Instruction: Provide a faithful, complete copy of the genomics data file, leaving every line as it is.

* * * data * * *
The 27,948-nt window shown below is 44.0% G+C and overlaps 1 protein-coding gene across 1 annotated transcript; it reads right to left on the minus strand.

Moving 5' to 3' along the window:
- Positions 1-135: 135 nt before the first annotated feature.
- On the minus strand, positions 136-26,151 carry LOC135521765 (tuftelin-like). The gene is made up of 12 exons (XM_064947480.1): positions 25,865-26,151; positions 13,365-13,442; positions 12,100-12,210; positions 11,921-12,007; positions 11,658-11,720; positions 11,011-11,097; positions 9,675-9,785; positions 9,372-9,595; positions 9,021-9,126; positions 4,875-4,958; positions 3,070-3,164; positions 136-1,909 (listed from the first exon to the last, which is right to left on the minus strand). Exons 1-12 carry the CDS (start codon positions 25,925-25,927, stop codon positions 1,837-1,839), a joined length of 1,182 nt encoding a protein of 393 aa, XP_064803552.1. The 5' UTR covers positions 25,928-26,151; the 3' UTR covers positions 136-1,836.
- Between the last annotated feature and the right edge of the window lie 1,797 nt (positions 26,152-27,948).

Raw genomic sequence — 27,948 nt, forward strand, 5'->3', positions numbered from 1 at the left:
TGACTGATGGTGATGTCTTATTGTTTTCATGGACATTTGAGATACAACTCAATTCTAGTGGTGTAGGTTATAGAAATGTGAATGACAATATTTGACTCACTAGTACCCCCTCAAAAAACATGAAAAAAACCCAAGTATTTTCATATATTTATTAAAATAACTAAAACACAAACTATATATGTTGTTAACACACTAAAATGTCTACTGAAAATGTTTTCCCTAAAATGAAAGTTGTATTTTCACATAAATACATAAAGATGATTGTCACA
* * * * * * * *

The 27,948-nt window shown below is 44.0% G+C and overlaps 1 protein-coding gene across 1 annotated transcript; it reads right to left on the minus strand.

Moving 5' to 3' along the window:
- Positions 1-135: 135 nt before the first annotated feature.
- On the minus strand, positions 136-26,151 carry LOC135521765 (tuftelin-like). The gene is made up of 12 exons (XM_064947480.1): positions 25,865-26,151; positions 13,365-13,442; positions 12,100-12,210; positions 11,921-12,007; positions 11,658-11,720; positions 11,011-11,097; positions 9,675-9,785; positions 9,372-9,595; positions 9,021-9,126; positions 4,875-4,958; positions 3,070-3,164; positions 136-1,909 (listed from the first exon to the last, which is right to left on the minus strand). Exons 1-12 carry the CDS (start codon positions 25,925-25,927, stop codon positions 1,837-1,839), a joined length of 1,182 nt encoding a protein of 393 aa, XP_064803552.1. The 5' UTR covers positions 25,928-26,151; the 3' UTR covers positions 136-1,836.
- Between the last annotated feature and the right edge of the window lie 1,797 nt (positions 26,152-27,948).

Raw genomic sequence — 27,948 nt, forward strand, 5'->3', positions numbered from 1 at the left:
TGACTGATGGTGATGTCTTATTGTTTTCATGGACATTTGAGATACAACTCAATTCTAGTGGTGTAGGTTATAGAAATGTGAATGACAATATTTGACTCACTAGTACCCCCTCAAAAAACATGAAAAAAACCCAAGTATTTTCATATATTTATTAAAATAACTAAAACACAAACTATATATGTTGTTAACACACTAAAATGTCTACTGAAAATGTTTTCCCTAAAATGAAAGTTGTATTTTCACATAAATACATAAAGATGATTGTCACA